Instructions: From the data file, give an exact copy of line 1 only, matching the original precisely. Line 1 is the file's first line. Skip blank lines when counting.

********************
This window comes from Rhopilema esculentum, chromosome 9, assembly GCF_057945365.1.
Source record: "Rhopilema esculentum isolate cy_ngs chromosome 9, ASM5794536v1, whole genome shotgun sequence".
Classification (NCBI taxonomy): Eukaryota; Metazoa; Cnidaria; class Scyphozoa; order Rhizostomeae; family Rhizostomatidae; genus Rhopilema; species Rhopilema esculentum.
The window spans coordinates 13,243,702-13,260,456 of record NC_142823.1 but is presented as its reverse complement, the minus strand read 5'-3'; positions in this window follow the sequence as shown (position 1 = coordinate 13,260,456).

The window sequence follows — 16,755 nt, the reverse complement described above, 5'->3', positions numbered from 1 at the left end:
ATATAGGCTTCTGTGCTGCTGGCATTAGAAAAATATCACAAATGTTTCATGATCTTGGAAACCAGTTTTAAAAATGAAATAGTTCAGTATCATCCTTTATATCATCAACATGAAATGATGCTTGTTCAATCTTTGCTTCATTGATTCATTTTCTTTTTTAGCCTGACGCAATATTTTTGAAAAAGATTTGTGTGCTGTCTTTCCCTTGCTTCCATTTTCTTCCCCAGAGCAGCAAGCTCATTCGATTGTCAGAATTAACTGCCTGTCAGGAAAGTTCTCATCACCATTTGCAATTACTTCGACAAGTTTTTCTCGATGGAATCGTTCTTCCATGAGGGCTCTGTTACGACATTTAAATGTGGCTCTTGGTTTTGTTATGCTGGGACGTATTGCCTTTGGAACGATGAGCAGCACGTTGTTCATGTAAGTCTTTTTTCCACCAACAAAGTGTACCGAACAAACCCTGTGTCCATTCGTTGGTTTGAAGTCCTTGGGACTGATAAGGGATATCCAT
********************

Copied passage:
This window comes from Rhopilema esculentum, chromosome 9, assembly GCF_057945365.1.